Middle East

Egypt unrest: 'Stand down now'

Egypt's most prominent opposition group, the Muslim Brotherhood, says it is joining talks with the government on the way ahead for the country.

Opposition supporters still occupy Cairo's Tahrir Square, almost two weeks after demonstrations against President Hosni Mubarak began.

Readers of the BBC News website have been sharing their stories about the protests and the Mubarak presidency.

Views from around Egypt

Mosa'ab Elshamy, Cairo

I want President Mubarak to stand down now.

I have been sleeping in a tent here in Tahrir Square for the last three nights.

The conditions are not bad - it's a little cold at night but we have plenty of food, and the injured are being treated.

This morning things became a little tense.

The army moved in with their tanks and tried to take down the barbed wire that was erected to protect us from the pro-Mubarak supporters gathered outside.

But people lay down in front of the tanks and stopped them from moving.

Everyone here is remaining totally peaceful. There haven't been any clashes. We are trying to be respectful, as the army have been for the last two days.

But it will be interesting to see what the army do next. This could be Mubarak's last attempt to remove us.

We are not getting fed up. In fact we are getting more and more accustomed to life in the square, the tents and the cold.

Many people say they are ready to die here.

Nora Shalaby, Cairo

We are protesting against President Mubarak. I am in Tahrir Square, in Cairo on the roundabout where my brother has been camping.

Image caption Protesters hang an effigy of President Mubarak.

There is a festival atmosphere - people are singing and chanting. There are not as many people here as Friday - but still the mood is very good.

The big difference today is the army - they are being much more stringent at the checkpoints.

Thousands of people have been stuck outside waiting to get into the demonstration.

The army are only letting one person in at a time - not like yesterday when the queue was flowing. Today, people have been waiting hours.

I don't know if this is a deliberate tactic to frustrate us, or if the soldiers are just being extra cautious about weapons.

My cousin had bread and cheese and they took the cheese from him. They said it might be poisoned. We are only allowed to bring bread and tinned food.

I have not seen any pro-Mubarak supporters inside the protest, but there was a group of about 50 gathered around the second checkpoint, holding up posters.

It was obvious they were trying to intimidate us.

But that is not going to affect us here in Tahrir Square. We are going to continue our protest.

I don't know if the army will try to evacuate us. But I think I will stay here tonight to defend the square. I don't usually sleep here, but tonight I feel I need to stay.

Over the loudspeakers we heard people saying that soon the banks will re-open and the curfew will end - Cairo will go back to work.

Claire Nassar, Dahab

We have not had any protests, looting or violence here and for the most part all our police stayed in their posts as normal.

Things are getting very eerie and peculiar in Dahab, on the Sinai Peninsula.

Image caption Tourists have deserted Dahab on the Gulf of Aqaba

I run a tourist lodge lodge here and the town is almost still and unbelievably quiet.

We don't have any petrol - there has been none at the petrol stations for days now.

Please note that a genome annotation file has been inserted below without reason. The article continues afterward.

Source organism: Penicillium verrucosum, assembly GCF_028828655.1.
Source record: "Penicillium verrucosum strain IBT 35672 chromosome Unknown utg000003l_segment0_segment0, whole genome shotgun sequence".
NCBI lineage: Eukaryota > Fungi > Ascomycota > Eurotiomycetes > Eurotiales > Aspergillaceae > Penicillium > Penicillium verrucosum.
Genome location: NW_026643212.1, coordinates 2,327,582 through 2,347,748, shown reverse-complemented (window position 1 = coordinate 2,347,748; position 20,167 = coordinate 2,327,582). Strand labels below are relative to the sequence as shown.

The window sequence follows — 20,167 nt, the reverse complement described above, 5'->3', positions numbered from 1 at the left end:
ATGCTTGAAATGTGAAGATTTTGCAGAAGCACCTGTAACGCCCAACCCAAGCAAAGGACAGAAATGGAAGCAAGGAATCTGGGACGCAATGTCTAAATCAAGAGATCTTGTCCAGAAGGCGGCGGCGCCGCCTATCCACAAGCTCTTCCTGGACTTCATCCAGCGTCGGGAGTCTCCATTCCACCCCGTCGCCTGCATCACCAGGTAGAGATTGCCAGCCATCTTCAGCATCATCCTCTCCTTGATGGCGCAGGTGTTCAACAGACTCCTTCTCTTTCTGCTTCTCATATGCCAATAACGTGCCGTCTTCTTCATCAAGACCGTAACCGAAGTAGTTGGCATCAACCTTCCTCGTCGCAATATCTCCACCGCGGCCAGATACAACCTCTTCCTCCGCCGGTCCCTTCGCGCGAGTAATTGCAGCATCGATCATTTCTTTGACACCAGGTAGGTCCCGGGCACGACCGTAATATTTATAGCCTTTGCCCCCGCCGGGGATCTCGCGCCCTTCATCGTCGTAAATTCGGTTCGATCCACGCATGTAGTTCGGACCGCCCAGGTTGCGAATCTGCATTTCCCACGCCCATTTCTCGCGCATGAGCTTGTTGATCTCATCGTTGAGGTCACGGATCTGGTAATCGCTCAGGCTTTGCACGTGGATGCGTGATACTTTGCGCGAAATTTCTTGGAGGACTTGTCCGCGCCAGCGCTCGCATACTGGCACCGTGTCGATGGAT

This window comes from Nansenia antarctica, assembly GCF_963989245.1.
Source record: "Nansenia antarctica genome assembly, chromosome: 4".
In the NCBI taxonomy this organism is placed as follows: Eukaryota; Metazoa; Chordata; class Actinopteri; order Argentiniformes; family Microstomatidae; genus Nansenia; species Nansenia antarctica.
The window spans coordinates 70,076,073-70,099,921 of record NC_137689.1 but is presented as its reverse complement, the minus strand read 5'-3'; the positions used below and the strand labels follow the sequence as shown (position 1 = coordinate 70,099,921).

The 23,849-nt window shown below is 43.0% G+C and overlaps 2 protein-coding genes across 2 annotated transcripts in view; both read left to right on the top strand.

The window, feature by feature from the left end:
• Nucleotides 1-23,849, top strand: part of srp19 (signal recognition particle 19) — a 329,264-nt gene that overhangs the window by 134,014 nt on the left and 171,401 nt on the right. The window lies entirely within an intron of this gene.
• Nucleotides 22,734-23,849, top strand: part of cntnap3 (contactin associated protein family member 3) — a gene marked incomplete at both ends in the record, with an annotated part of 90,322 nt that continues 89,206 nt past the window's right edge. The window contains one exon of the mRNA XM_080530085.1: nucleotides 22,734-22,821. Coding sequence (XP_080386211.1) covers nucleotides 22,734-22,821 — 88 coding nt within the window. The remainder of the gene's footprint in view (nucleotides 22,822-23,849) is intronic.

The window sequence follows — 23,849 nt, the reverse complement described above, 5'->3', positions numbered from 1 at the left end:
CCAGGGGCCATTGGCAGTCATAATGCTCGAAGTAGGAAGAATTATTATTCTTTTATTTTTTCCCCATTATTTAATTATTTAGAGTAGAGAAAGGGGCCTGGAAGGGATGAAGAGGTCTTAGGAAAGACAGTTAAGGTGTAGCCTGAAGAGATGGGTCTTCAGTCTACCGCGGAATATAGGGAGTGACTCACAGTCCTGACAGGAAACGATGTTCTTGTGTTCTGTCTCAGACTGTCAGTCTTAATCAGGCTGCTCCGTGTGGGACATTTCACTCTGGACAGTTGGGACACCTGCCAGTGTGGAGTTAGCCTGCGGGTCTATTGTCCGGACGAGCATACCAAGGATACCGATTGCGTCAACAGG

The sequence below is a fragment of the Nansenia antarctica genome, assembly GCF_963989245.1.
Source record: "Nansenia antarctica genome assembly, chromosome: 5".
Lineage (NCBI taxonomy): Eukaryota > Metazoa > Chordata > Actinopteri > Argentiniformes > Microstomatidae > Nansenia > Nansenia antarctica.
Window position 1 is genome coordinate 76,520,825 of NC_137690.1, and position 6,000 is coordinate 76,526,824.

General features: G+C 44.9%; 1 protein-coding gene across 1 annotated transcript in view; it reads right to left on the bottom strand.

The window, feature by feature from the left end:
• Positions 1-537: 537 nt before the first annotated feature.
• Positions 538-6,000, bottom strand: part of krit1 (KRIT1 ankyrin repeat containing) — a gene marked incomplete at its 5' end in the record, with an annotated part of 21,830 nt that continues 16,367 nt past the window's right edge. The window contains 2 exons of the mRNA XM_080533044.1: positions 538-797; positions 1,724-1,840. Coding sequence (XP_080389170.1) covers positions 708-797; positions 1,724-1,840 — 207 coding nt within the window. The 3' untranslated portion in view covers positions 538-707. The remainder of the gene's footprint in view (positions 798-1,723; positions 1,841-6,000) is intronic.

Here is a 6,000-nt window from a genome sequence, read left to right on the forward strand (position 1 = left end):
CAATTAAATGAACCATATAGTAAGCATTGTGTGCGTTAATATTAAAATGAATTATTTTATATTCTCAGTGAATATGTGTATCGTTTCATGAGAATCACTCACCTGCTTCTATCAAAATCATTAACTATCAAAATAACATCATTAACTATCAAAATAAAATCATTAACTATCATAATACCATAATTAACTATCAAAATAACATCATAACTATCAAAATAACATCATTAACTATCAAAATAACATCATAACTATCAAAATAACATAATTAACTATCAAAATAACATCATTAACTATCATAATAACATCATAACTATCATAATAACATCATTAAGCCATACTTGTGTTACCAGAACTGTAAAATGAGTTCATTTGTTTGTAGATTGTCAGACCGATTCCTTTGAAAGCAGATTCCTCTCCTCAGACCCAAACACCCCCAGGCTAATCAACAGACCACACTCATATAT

So there are barely any cars on the roads.

No-one can buy any phone credit, so no phones are ringing.

The tourists have nearly all left now.

Who would want to stay when there's no cash in the ATMs, and no fresh food?

Restaurants are closing because they're out of supplies.

I am beginning to feel like we are the extremities, the ones who die first when the blood supply is cut off.

We are really beginning to suffer, and the future will be very bleak indeed if things don't stabilise quickly.

Yehia Hassaan, Alexandria

I'm lucky, the protests are less than 200 metres from where I live, so I've been able to go home to guard my neighbourhood and then take part in the protests.

Image caption Yehia Hassaan: "The army are helping but only if something happens."

My shift protecting the neighbourhood was from 0500 to 0700. We are very organised.

The army are helping on the night watch by standing with us and giving us advice.

They are only taking part if something happens, like if we catch someone and they need to take them away.

There were about 20,000 protesting in Alexandria on Friday, by my estimation.

The numbers were going down later in the evening, but that was to be expected.

We're not aware of what is going on elsewhere in the country. But we do hear about Cairo on satellite news.

I have noticed that the price of bread has gone up, but where I live there are lots of shops so I'm not seeing shortages.

I'm not sure what will happen next now that everybody agrees that Mubarak must go.

I'm certain there will be more protests but I don't know how many more people will come out.

Many people are now more concerned about protecting their families and homes, rather than joining the protests.

Rascha Ragheb, Cairo

I want to tell the world that there are millions of people in Egypt who want to make this system change gradually.

We want a peaceful transition and we are prepared to die to ensure it happens.

We have been living without democracy for so many years, we need time to get used to the idea that we have a choice.

If Mubarak were to leave now our new leader would be elected according to the current constitution. But the constitution needs to change.

We need to put the country in order first. We need to wait.

We need stability to be able to do things in a different way.

Yes we want another government, but we don't need it right now.

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